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What are the courses Spatial Stochastics and Stochastic Geometry about?

Being familiar with the concept of a random variable (a random point in \mathbb{R}) and a random vector (a random point in \mathbb{R}^n), it is a natural question to ask how to define properly random versions of other geometric objects, e.g. a random line, a random chord in a circle, a random convex set, a random pattern of points, a randomly moved set etc., or even more complicated geometric structures. Such random geometric objects are a powerful tool to model complex structures in nature, science and engineering, in particular, in situations when their precise shape or geometry is unknown or subject to natural variations. It is then vital to understand the 'typical' behaviour of such structures, or their geometric properties 'on average'.

Some typical questions one may ask in practice: How can we estimate the amount of wood per hectare in a forest? What is the surface area of a catalytic converter? How can we estimate the volume of air in a metal foam and how can we maximize it while keeping a certain stability of the material? Complex structures like foams, cell tissues, soil or the fiber structure of paper often show a macroscopic homogeneity but strong local variations in its fine details. Therefore probabilistic models are a natural approach to describe and analyse such structures.

In the courses Spatial Stochastics and Stochastic Geometry several fundamental models for such random geometric structures are introduced and investigated. Often point processes, which can be seen as random locally finite sets of points in some space, are the basis for such models. Figure 1 shows a realization of a so called Boolean Model, where a random convex set is assigned to each point of the point process (here a disk with random radius).
In the second figure one can see a realization of a Voronoi tesselation. To every point of the underlying point process a compact set (called cell) is associated consisting of all locations, whose distance to the point is smaller than the distance to every other point of the point process. The cells form a decomposition of the space.

Abbildungen 1 und 2

A classical example of the difficulties that one faces in geometric modelling is Bertrand's paradox. Here a random chord in the unit circle is considered, which is the intersection of the unit ball with a random line. We ask for the probability, that the length of this chord is at least \sqrt{3}. But what exactly is a random chord, i.e., how can it be modeled (and simulated)? As a chord is uniquely determined by its midpoint, one may, e.g., choose the midpoint uniformly from the unit circle. This gives probability 1/4. As a chord is also determined by its endpoints, one may alternatively choose two points randomly (uniformly) on the boundary of the circle, leading to probability 1/3. The question arises which model of a random chord is most reasonable? What are the resulting properties of a model? Each of the two images below shows 500 realizations of a random chord based on one of the two previously mentioned models. Observe the differences! Which model was used for which image?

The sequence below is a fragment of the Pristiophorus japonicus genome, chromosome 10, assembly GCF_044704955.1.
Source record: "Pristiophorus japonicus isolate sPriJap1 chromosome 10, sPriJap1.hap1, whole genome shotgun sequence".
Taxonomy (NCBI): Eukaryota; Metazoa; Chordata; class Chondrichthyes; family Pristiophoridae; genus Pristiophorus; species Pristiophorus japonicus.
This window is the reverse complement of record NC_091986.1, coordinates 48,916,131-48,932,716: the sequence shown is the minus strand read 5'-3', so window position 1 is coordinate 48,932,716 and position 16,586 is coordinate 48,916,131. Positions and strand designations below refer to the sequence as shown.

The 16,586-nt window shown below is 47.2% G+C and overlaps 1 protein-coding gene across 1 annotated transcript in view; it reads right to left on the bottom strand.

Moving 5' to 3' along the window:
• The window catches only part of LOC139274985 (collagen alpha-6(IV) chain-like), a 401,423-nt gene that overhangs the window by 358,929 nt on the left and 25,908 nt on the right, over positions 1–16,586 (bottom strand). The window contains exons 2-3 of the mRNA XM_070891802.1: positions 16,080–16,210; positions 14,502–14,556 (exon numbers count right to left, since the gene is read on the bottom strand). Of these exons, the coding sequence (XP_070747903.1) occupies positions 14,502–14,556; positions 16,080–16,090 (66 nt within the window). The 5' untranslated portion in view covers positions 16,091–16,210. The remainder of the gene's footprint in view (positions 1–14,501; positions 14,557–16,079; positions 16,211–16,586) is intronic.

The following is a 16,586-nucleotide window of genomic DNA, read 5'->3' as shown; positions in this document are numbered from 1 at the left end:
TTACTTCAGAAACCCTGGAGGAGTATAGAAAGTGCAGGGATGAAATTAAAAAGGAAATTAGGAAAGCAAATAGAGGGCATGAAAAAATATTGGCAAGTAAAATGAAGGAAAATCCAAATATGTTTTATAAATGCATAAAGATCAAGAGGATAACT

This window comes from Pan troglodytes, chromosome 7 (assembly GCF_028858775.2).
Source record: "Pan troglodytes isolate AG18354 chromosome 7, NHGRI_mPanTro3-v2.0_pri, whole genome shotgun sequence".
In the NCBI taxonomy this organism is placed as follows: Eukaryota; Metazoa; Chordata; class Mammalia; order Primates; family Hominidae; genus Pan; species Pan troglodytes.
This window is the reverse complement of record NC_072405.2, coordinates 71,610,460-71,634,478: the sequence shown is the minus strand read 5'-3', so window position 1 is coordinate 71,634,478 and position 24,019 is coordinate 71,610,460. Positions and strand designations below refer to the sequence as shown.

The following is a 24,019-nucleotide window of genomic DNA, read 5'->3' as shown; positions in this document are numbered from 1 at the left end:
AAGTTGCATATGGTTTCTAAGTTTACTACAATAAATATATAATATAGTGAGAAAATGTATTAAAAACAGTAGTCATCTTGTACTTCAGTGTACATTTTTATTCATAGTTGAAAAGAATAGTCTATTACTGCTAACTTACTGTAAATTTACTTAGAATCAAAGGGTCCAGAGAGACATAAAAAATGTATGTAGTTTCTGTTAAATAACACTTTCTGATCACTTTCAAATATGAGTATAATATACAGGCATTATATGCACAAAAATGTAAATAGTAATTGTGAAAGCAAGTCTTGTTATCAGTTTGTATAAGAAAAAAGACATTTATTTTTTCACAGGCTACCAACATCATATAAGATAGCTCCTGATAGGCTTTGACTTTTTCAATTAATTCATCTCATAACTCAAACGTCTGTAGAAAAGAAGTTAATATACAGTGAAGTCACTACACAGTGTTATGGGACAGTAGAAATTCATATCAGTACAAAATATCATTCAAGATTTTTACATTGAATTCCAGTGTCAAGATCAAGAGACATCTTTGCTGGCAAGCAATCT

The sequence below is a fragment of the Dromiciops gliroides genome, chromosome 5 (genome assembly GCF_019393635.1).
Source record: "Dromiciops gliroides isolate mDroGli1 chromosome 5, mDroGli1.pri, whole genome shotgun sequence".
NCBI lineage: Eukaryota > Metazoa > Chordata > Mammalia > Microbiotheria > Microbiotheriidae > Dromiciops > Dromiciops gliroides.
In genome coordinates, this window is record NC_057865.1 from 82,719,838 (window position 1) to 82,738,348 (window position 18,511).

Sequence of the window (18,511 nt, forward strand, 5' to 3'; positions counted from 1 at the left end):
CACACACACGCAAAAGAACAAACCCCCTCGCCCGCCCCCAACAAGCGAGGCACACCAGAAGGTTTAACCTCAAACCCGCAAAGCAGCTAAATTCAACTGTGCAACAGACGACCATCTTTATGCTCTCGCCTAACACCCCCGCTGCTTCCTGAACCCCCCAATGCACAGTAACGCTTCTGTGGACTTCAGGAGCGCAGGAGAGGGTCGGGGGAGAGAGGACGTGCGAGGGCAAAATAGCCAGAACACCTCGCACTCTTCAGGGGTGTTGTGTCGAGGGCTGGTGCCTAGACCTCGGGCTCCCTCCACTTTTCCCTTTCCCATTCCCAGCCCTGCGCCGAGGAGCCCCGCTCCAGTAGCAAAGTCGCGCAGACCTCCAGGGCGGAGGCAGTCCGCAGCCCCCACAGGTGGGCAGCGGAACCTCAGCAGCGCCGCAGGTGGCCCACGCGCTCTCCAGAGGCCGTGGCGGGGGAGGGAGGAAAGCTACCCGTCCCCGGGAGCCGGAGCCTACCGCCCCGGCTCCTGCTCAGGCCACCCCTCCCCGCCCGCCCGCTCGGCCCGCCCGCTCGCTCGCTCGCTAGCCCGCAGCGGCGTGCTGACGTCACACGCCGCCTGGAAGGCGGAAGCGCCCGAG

The course Spatial Stochastics is more fundamental. It discusses in detail random closed sets, point processes and random measures and studies their properties. Another important topic of the course are random functions (random fields), especially those, for which each value is normally distributed (Gaussian fields). Do such random fields always exist and how can they be characterized?
In the course Stochastic Geometry, random flats and randomly moved bodies are discussed, for example. Point processes and random measures are used to generate more complex geometric structures such as germ-grain models (for which the Boolean model is an example) and random tesselations. In addition, geometric properties of these models are studied employing geometric functionals such as intrinsic volumes. A very helpful tool provided in the course are formulas from the field of integral geometry. Knowledge of Spatial Stochastics is an advantage but is not assumed. All tools required from this course will be reviewed.

Occasionally additional courses on related topics are offered, e.g. The Poisson process, Percolation and Convex Geometry.